These outliers are politically part of the state of Hawai'i, except for the islands of Midway Atoll, which remains a U.S. territory. Though early Hawaiians from southern Polynesia left signs of worship and occupation on the close-in islands of Necker and Nihoa, nothing about the Northwestern Hawaiian Islands invites permanent settlement. Yet they bear a legacy of heavy human impact: hundreds of thousands of birds killed in the early 1900s to feather the international millinery trade; guano mining on Laysan Island; the thousands of military personnel stationed on Midway who fought decisive battles during World War II.
Protection and restoration have come to the islands in layers over the past century. First in 1909 when President Teddy Roosevelt responded to the bird slaughter by declaring most of the islands a wildlife refuge. Most recently, in 2000, President Bill Clinton created the Northwestern Hawaiian Islands Coral Reef Ecosystem Reserve, not only because these islands hold the majority of the coral reefs in U.S. waters, but because coral reefs worldwide are so imperiled. Here is a chance to study and save some of the healthiest reefs left on the planet. It now looks promising that the waters of the Northwestern Hawaiian Islands will soon be further protected by becoming a national marine sanctuary.
Researchers keep year-round ﬁeld camps on Midway Atoll, French Frigate Shoals, and Laysan, with seasonal monitoring on the other islands. Except for scientific and conservation work, the islands are virtually off-limits to people. We were allowed to go as photographers with a conservation mission: documenting wildlife by focusing on the sheer wonder of a creature’s form. Our portraits cover a fraction of the more than 7,000 species, a quarter of them found nowhere else: teeming ﬁsh, corals and other invertebrates, and threatened green sea turtles that have scant success nesting on the main Hawaiian Islands. Fourteen million seabirds breed and nest here, including almost all of the world’s Laysan and black-footed albatrosses. And this is the refuge of the last 1,300 Hawaiian monk seals on Earth.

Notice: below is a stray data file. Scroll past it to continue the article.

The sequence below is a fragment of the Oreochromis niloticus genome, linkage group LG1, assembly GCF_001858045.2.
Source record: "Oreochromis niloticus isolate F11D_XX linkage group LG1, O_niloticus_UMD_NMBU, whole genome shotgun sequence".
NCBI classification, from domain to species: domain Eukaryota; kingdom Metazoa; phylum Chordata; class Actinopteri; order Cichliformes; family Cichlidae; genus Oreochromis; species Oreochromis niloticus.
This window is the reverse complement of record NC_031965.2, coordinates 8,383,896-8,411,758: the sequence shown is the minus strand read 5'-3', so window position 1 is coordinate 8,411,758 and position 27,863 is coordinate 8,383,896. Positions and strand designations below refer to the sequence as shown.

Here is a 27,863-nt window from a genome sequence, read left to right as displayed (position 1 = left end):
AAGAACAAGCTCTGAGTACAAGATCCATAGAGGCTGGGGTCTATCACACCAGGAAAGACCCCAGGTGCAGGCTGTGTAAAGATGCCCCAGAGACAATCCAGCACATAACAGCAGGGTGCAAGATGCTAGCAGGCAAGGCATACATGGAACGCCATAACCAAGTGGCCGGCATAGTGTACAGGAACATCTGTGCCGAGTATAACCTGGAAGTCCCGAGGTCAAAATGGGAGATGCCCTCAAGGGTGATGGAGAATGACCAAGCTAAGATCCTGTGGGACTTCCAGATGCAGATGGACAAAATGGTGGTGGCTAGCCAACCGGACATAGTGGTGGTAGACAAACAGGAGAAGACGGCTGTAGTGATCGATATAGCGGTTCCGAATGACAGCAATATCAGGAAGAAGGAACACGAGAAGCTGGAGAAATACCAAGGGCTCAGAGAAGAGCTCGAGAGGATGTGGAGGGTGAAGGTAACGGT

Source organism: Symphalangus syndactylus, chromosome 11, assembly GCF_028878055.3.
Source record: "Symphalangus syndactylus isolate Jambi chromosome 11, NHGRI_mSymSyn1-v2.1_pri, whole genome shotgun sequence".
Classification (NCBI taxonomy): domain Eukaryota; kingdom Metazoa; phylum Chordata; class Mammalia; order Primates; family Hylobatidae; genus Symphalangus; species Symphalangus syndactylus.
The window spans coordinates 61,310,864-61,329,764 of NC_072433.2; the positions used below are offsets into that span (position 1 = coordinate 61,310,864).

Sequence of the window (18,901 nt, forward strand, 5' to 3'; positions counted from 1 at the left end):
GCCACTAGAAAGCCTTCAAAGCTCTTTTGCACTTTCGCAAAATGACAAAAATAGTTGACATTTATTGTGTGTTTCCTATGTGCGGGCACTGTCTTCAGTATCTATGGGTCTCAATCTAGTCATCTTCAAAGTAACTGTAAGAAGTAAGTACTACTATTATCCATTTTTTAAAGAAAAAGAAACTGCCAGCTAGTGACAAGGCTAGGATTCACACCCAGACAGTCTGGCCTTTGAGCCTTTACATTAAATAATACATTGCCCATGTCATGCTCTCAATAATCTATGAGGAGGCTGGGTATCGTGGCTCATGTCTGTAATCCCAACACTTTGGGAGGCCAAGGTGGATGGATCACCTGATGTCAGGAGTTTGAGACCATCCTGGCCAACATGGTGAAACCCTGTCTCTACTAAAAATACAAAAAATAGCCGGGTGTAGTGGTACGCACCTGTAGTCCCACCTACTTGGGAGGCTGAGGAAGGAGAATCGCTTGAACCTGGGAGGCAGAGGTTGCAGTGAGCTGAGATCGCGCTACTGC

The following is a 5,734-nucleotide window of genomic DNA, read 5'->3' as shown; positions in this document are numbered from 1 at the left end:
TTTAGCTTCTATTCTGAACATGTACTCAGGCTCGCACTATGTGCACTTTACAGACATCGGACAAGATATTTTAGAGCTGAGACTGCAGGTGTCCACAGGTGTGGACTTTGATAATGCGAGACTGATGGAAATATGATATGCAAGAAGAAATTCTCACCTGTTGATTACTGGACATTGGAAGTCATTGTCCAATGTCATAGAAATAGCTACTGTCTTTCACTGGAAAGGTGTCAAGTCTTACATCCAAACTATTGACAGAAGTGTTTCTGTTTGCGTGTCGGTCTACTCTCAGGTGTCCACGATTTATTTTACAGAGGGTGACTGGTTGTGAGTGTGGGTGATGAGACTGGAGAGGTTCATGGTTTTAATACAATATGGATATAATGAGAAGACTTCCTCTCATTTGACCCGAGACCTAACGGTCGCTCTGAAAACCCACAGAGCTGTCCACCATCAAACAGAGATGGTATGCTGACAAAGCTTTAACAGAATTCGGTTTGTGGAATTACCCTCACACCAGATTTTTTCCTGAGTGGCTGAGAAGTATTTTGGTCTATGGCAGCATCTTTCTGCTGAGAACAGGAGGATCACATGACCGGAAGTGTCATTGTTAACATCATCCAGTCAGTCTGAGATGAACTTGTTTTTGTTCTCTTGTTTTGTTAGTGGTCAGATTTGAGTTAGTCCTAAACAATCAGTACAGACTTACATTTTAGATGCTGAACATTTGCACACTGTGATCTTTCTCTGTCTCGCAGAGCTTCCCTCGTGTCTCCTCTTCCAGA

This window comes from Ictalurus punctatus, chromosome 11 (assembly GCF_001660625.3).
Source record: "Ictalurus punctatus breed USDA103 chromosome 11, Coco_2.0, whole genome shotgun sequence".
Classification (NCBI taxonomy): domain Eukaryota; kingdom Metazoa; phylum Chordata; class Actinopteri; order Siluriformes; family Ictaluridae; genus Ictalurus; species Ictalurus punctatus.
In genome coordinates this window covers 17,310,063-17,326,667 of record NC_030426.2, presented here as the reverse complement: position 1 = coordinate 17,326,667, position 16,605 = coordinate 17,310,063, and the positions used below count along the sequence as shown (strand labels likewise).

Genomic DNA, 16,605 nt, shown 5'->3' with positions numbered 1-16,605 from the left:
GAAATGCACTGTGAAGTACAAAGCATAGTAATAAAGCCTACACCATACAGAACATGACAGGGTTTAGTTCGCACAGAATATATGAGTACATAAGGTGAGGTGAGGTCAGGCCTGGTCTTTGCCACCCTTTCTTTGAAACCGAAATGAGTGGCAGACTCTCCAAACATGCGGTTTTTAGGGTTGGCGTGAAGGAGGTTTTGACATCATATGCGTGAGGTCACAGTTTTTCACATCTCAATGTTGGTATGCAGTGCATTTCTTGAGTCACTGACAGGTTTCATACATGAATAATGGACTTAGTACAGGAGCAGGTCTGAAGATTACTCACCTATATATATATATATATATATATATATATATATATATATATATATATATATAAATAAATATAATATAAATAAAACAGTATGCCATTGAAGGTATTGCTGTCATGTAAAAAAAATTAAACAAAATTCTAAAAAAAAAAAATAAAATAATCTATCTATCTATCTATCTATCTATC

To be on these islands is to feel like a visitor in someone else’s home. The islands are owned by wildlife—it is clearly their place, not ours—even though human intervention is needed to ensure protection. Everyone permitted on the islands bears that responsibility, and it begins with strict quarantines to keep alien seeds and insects from hitching a ride from the outside world or from one island to the next. All soft goods such as clothing and backpacks must be bought new, then frozen for 48 hours. Hard gear must be carefully cleaned and inspected.
Managing the islands’ welfare falls to three groups: the U.S. Fish and Wildlife Service, NOAA, and the Hawai'i Department of Land and Natural Resources. With biologists aboard the NOAA research vessel Hi'ialakai, we surveyed reefs the entire length of the chain. Wildlife researchers and managers taught us how to live lightly on the ground with minimal impact on nesting birds and sea turtles, seals, and vegetation. Over the course of two years we were immersed in an extravagance of life as we compiled a book, Archipelago, for the National Geographic Society. Because few people will ever be able to experience these islands directly, we welcomed the challenge to reveal their riches and share the treasure.